posted on Nov, 25 2005 @ 12:25 PM
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Something that people rarely think about, or even have the smallest inkling of imagining, is that back when the White man took the land from the Indians (I'm white, & even I an not as ignorant as the people in the past) that men & women didn't understand the Indians culture, & they absolutely had no desire to understand it.

Sorry, but when you come onto someone elses land, you must first try to understand them, look at their culture not as a "savage & barbarian" thing, but something that is just different than what you're used to, & try to understand it. Yes, I don't necessarily agree with the way the Indians lived back then, or even now, but at least I can try to understand their culture.

I have a very deep respect for the Native American, any & all tribes. Repsect for the Warrior life is something that comes easily to Me, but alot of them were very peaceful tribes too, until the white man came onto their land, & started showing their ignorance to Indian ways, Indian rights, & the Indian people. Sorry, just plain old greed wasn't the only misdeed that the white man did to the Indian. Don't forget about the murders of millions of buffalo, just to kill off the Indians food source, or the deliberate slaughter of Indians, just because a group of Indians decided to defend themselves against the white man invading their territory & raping their women.

Most people read the history books, & see "the savage" Indian, but not Me. I see both sides of those stories, I also read between the lines, & see that they left details out.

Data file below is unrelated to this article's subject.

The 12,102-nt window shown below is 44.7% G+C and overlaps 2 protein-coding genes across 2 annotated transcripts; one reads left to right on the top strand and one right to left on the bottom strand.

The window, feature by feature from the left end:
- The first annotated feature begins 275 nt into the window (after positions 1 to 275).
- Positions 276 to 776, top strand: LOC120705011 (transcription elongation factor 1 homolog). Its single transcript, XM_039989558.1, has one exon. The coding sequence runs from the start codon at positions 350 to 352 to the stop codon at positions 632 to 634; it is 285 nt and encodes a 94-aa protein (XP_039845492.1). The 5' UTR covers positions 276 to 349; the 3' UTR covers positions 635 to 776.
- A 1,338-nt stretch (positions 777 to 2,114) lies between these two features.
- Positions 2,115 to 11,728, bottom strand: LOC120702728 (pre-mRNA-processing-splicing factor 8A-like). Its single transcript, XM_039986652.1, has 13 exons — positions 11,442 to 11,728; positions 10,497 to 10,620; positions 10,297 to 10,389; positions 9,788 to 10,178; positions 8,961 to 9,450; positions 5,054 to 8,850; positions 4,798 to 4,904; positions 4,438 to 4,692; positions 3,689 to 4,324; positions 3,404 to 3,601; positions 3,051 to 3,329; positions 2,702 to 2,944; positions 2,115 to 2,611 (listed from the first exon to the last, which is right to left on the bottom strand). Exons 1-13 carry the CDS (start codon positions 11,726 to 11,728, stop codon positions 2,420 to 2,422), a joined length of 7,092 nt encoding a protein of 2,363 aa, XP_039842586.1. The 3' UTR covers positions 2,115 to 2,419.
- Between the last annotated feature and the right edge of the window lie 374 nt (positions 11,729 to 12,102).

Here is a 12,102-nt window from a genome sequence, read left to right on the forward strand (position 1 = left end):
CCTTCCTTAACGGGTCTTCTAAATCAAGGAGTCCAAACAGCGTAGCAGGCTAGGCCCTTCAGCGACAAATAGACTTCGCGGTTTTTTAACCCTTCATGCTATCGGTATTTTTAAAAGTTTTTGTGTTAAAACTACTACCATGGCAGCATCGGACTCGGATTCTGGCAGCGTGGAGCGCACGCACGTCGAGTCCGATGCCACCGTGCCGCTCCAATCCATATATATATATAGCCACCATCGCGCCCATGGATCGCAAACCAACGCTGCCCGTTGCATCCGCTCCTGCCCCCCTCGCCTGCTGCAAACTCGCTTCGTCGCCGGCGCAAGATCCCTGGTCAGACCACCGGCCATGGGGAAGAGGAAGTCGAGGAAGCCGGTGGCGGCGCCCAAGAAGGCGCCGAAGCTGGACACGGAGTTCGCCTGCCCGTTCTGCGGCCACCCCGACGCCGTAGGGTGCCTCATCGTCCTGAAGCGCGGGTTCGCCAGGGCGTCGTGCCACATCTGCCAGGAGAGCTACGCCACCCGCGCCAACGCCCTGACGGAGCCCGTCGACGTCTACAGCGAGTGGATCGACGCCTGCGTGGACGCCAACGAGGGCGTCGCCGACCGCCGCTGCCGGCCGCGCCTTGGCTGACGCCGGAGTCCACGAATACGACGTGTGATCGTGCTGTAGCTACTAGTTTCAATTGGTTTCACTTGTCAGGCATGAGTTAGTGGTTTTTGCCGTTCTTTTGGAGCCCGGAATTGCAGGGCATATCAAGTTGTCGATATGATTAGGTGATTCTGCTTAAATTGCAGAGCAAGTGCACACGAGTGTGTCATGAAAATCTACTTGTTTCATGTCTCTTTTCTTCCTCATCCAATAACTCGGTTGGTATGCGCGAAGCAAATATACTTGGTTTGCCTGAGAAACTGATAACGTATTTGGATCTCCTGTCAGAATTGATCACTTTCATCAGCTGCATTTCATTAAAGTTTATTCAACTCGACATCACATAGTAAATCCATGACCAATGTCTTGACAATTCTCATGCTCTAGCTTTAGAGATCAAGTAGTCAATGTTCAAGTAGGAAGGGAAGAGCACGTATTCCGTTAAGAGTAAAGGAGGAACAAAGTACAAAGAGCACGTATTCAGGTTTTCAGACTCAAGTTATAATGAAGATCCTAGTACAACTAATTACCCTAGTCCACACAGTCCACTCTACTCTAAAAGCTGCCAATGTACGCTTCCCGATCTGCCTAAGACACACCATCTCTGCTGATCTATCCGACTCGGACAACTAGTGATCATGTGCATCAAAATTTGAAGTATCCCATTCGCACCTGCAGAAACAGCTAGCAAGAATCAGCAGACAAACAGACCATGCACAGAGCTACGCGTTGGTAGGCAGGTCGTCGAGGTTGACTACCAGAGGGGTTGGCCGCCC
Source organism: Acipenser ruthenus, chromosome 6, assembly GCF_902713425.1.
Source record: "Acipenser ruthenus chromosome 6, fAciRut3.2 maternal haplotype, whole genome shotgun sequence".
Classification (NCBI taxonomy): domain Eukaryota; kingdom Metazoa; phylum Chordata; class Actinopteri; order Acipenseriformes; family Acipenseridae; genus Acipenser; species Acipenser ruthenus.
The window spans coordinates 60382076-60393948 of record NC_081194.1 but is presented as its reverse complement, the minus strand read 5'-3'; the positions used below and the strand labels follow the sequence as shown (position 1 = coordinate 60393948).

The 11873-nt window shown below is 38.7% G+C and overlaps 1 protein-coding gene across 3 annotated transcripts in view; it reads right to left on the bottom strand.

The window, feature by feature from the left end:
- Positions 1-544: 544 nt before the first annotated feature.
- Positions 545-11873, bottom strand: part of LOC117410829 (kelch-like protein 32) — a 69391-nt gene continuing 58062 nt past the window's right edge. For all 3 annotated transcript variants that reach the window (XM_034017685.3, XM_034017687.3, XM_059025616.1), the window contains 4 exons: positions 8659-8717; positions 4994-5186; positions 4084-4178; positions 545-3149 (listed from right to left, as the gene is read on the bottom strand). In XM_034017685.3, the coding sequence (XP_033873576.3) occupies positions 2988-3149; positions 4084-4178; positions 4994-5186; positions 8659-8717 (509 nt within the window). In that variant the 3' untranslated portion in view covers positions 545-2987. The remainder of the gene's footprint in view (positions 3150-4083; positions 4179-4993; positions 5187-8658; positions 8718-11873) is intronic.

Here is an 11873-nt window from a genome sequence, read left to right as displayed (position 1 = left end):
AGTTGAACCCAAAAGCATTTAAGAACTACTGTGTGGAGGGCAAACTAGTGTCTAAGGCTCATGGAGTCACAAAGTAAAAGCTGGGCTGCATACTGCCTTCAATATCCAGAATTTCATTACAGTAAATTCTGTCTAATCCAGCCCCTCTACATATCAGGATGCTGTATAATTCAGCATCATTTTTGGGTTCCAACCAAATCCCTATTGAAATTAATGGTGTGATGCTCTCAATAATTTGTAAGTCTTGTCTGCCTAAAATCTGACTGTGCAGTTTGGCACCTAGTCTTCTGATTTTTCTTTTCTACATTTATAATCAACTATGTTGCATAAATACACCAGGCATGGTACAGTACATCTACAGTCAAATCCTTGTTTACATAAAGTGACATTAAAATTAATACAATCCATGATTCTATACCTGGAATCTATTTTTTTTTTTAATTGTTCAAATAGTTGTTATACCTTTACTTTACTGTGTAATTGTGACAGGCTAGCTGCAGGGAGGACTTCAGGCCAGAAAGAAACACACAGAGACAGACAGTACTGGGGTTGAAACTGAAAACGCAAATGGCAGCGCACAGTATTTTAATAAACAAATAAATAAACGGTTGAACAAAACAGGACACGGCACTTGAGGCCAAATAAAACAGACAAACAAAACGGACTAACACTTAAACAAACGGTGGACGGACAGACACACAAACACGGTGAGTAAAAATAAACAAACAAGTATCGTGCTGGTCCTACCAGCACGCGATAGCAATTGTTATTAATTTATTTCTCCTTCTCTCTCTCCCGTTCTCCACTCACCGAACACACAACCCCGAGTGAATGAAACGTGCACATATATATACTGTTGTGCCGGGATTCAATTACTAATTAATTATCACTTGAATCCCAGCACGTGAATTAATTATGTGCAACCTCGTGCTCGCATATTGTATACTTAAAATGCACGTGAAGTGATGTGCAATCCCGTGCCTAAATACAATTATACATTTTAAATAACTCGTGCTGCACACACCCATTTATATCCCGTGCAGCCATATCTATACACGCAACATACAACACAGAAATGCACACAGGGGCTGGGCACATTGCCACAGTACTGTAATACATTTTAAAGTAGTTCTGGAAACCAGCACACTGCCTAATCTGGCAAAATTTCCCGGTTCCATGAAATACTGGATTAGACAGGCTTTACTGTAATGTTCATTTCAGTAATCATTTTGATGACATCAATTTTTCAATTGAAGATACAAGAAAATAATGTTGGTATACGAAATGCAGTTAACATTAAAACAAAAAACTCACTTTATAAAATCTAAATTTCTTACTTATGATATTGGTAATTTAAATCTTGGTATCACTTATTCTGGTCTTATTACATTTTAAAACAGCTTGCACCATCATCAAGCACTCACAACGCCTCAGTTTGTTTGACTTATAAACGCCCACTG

I see that people period, white, black, yellow, & yes red, all have their ignorances. Just because you are a certain color, it does not excuse you from living in the ignorances of your Forefathers, nor does it give you the right to stomp on everyone else & shove your opinion down down their collective throats.

All men & women, no matter their color, should learn how to get along with each other, & to understand the others culture, even if you do not agree with it, you should learn to accept it. Agree to disagree. That's a hard lesson I learned a long time ago.

In the end, it doesn't matter your color, we all have red blood flowing through our veins, we all have pink & grey brain matter in between our ears, it's just that some people choose not to use that brain matter, & overcome their own ignorances, or their own "cultural programming".

Look past the color of your skin, look past the skin color of the person standing next to you, & see how that person acts, how that person respects him or herself, see how that person respect you, how they work, how they live their lives.

Don't judge Me because I am white, judge Me because I am human.



posted on Nov, 25 2005 @ 01:01 PM
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Originally posted by monk84
They are relegated to "Reservations" which are just ghettos where they are left to live a life of poverty, hopelessness, and utter despair.

There is no restriction of movement out of the Reservation, and the reservations are sovreign indian territory, not 'ghettos'.



posted on Nov, 25 2005 @ 01:05 PM
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Originally posted by SpartanLeonidas